“I putted the ball really well, made a ton of putts,” Putnam said. “My long game wasn’t quite as sharp, but it was tough out there with the wind. It was gusty and hard to keep on balance. “In this format, birdies are key, and it’s almost hard to get aggressive when the wind is gusting all over the place. The last few holes you’re just hitting and hoping the wind stays consistent and you don’t catch any crazy gusts.”
Chasing his first PGA Tour victory, the 29-year-old from Tacoma, Washington, had 38 points overall.
Saunders, Arnold Palmer’s grandson, eagled the par-5 13th and 18th in a 12-point round.
He’s also winless on the tour.
He’s 124th in the FedEx Cup standings, with the top 125 advancing to the playoffs and keeping their tour cards.
Chad Campbell, 138th in the FedEx standings, was third at 32 points after a 22-point day. Shane Lowry, 139th in the FedEx points, had 30 points, and Monday qualifier John Oda was another point back along with J.J. Spaun.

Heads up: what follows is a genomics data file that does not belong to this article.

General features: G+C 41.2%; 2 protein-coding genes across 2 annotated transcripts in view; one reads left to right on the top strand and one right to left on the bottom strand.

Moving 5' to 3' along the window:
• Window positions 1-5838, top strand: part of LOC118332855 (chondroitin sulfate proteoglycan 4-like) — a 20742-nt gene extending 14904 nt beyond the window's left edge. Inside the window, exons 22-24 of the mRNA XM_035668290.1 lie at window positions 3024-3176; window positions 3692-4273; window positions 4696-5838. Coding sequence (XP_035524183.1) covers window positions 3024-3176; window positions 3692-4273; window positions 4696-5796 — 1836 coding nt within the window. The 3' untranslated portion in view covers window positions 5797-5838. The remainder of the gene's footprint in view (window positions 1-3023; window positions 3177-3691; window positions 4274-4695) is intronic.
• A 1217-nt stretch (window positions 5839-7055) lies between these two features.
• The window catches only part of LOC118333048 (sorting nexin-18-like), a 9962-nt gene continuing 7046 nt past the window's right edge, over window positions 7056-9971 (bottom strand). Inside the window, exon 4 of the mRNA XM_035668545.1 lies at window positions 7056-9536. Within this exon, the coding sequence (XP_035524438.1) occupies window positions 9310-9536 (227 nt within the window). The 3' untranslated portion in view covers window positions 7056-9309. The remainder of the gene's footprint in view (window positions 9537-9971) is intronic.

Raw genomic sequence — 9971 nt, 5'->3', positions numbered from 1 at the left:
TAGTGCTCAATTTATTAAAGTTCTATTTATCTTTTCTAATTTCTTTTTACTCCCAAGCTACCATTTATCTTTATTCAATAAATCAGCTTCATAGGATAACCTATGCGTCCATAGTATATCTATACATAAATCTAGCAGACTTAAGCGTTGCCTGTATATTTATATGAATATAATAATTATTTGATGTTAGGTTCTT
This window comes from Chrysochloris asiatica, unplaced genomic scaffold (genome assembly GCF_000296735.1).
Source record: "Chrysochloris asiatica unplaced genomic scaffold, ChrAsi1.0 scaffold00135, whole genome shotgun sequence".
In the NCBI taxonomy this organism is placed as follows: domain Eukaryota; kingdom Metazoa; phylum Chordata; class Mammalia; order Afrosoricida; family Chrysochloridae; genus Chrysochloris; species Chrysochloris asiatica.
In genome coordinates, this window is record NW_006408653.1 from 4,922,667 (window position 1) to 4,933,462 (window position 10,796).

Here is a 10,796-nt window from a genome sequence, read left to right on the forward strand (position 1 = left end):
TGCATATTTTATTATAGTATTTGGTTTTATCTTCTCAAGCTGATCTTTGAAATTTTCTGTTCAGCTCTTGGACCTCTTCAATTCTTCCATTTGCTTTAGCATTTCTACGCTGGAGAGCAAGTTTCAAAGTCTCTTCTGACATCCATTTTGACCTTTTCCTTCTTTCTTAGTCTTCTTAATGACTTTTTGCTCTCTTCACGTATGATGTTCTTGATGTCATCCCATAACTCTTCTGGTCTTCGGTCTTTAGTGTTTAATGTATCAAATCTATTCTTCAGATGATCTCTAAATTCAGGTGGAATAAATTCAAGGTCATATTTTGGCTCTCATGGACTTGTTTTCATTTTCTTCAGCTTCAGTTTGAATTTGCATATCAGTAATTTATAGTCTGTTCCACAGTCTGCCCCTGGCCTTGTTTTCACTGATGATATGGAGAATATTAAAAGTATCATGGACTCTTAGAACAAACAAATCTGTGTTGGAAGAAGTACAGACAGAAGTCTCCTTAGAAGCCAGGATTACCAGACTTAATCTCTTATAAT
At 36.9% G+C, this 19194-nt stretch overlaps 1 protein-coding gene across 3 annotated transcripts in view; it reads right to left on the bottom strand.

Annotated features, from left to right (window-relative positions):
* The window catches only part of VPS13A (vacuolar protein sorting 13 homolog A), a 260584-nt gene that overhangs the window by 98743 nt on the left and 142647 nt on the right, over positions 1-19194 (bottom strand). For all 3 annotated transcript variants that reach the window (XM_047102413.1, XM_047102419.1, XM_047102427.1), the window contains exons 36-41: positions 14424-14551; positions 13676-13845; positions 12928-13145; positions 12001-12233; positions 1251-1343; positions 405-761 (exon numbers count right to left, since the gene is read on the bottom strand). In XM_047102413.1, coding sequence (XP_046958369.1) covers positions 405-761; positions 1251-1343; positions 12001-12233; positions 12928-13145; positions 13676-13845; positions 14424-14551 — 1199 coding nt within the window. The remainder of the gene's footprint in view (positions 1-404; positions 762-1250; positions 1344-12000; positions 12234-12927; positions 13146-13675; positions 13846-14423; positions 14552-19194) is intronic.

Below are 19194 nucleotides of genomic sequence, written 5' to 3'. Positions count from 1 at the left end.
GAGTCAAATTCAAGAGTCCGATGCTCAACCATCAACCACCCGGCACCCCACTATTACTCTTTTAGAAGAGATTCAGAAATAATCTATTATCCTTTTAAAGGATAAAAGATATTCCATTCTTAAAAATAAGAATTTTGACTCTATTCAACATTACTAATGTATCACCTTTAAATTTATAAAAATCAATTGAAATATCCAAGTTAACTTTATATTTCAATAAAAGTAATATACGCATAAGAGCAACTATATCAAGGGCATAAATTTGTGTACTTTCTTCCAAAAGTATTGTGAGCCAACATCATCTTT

Campbell scored 22 points with a 10-under 62.
Third-round leader Aaron Baddeley remained at 26 points, scoring zero points in the round.
The winner will earn a spot in the PGA Championship next week at Bellerive, if not already eligible.
Pornanong Phatlum made the Royal Lytham course sing for her again as she held on to her overnight one-shot lead of the Women’s British Open after the third round in Lytham St. Annes, England.
Pornanong has been singing Thai songs in her head to calm herself on a links course she admits to struggling on. Though any struggling hasn’t been apparent, yet.
She birdied the third, sixth, eighth, and 11th holes, and dropped her first shot of the major on the par-3 12th, a bogey. It added up to a solid 3-under-par 69 and the prospect of a first win on the LPGA Tour, let alone a first major title.